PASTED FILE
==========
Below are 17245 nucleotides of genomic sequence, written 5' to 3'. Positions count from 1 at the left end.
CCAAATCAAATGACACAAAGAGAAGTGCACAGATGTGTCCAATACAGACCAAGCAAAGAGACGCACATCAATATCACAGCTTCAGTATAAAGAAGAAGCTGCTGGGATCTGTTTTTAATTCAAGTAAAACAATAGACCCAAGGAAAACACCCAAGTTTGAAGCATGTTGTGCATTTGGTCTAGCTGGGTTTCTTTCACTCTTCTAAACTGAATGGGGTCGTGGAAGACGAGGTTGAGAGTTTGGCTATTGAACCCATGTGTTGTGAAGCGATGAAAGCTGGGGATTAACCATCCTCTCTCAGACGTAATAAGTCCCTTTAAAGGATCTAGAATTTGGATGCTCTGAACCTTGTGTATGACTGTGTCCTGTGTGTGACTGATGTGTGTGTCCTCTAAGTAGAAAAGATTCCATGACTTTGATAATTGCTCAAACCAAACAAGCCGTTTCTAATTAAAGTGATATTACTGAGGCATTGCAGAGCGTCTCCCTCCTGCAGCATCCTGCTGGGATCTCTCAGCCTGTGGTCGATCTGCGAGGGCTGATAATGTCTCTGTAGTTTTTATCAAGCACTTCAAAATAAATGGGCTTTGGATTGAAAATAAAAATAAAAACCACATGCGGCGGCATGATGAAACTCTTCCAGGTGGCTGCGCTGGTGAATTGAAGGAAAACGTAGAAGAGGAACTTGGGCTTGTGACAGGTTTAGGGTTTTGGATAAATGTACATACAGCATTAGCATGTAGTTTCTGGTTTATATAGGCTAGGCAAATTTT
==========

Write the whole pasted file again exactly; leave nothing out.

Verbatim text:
Below are 17245 nucleotides of genomic sequence, written 5' to 3'. Positions count from 1 at the left end.
CCAAATCAAATGACACAAAGAGAAGTGCACAGATGTGTCCAATACAGACCAAGCAAAGAGACGCACATCAATATCACAGCTTCAGTATAAAGAAGAAGCTGCTGGGATCTGTTTTTAATTCAAGTAAAACAATAGACCCAAGGAAAACACCCAAGTTTGAAGCATGTTGTGCATTTGGTCTAGCTGGGTTTCTTTCACTCTTCTAAACTGAATGGGGTCGTGGAAGACGAGGTTGAGAGTTTGGCTATTGAACCCATGTGTTGTGAAGCGATGAAAGCTGGGGATTAACCATCCTCTCTCAGACGTAATAAGTCCCTTTAAAGGATCTAGAATTTGGATGCTCTGAACCTTGTGTATGACTGTGTCCTGTGTGTGACTGATGTGTGTGTCCTCTAAGTAGAAAAGATTCCATGACTTTGATAATTGCTCAAACCAAACAAGCCGTTTCTAATTAAAGTGATATTACTGAGGCATTGCAGAGCGTCTCCCTCCTGCAGCATCCTGCTGGGATCTCTCAGCCTGTGGTCGATCTGCGAGGGCTGATAATGTCTCTGTAGTTTTTATCAAGCACTTCAAAATAAATGGGCTTTGGATTGAAAATAAAAATAAAAACCACATGCGGCGGCATGATGAAACTCTTCCAGGTGGCTGCGCTGGTGAATTGAAGGAAAACGTAGAAGAGGAACTTGGGCTTGTGACAGGTTTAGGGTTTTGGATAAATGTACATACAGCATTAGCATGTAGTTTCTGGTTTATATAGGCTAGGCAAATTTT